Earlier this summer, I posted
One of the most interesting segments in the new podcast with Scott Osterweill includes a comparison between the Spelling Bee and Scrabble as two models for how one might integrate games or contests into the learning process. It helps to distinguish between early edutainment products which had a drill and practice logic and more recent attempts to develop learning games which sees learning as a process of experimentation and exploration:
In a spelling bee, a kid is challenged to memorize a lot of word, there’s a fair amount of pressure, and it’s kind of grim. If they get a word wrong, the buzzer goes off, they’re told they got it wrong, and they are out. There’s never a discussion about why they got it wrong, how they could have reasoned about the word to get it right. There’s never really much of a discussion about how that word could be used in speech. In fact, the goal for a spelling bee is to learn all sorts of words that you will never use in common speech. Compare that with a game of Scrabble where the kid sits with the letters in front of them and is moving them around, thinking endlessly about all of the different combinations of words and which ones are real. They try to play one and there’s a discussion about whether that’s a real word or whether that’s a real form of the word. Through that process, kids are engaging deeply not just in spelling but in word usage and they’re having fun while they are doing it. There’s very little penalty for making a mistake. In fact, the game invites kids to take a risk. ‘I’ll try a word that I think I heard an adult say. I am not sure it is right but if I get it wrong, I am not out of the competition the way I am in a spelling bee.’ So a child can play Scrabble and have a lot of fun at it and laugh at it and not even necessarily need to win to feel like they have accomplished something. That’s the experience a game can provide a kid in terms of learning.
This comparison really resonated with me. Anyone who has read this blog has no doubt caught me make one or another really awful spelling mistake. I have struggled all of my life with being a bad speller. I still recall some of the humiliation I faced participating in spelling bees in school. I think I would have preferred having my teeth extracted in public rather than being asked to spell words in front of my classmates. The Spelling Bee may be a game but it isn’t a fun or motivating game except for those kids who become very good at it. The Spelling Bee is a game where there are clear losers and it is no fun losing. On the other hand, I got to watch my nine year old nephew play Boggle this summer and I was amazed by the pleasure he took in identifying words from the random pile of letters in front of him. He could more than hold his own with players twice his age and I would hear him introduce words that he learned from game play into his conversation, sometimes weeks later. He would drag out the box and want anyone and everyone to play the game with him. I would have been a better speller today if my education looked more like Boggle or Scrabble and less like spelling bees.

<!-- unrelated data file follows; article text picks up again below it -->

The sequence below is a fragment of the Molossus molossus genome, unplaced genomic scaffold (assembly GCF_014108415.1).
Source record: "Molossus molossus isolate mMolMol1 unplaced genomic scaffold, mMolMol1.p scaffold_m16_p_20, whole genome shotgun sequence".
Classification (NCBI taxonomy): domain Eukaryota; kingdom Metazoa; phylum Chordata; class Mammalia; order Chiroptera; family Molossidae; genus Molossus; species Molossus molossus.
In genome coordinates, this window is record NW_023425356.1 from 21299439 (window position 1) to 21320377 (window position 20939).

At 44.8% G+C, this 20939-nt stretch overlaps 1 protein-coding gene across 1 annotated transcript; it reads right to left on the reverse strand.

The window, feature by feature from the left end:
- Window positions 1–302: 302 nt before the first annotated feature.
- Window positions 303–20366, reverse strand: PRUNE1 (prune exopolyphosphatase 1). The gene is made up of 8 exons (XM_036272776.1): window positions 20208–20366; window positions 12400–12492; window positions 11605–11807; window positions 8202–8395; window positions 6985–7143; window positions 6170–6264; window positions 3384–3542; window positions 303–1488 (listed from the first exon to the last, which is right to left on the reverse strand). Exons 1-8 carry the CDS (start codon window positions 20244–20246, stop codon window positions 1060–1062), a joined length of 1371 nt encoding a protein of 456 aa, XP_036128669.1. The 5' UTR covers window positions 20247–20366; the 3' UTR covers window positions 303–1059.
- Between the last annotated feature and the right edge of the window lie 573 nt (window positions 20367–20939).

The podcast does a great job capturing Scott Osterweill’s unique perspective on the importance of developing learning games that are fun and motivating, that encourage kids to learn by taking risks and testing out new approaches, and that so engage the imagination that kids end up drawing pictures or writing stories about their avatars. The new set of podcasts also feature students and teachers who have been using his games in their classes as they share their thoughts about the value of a more playful approach to learning. The teachers offer a compelling case for the ways games can be integrated into curricular standards and why it matters that educational games feel like real video games.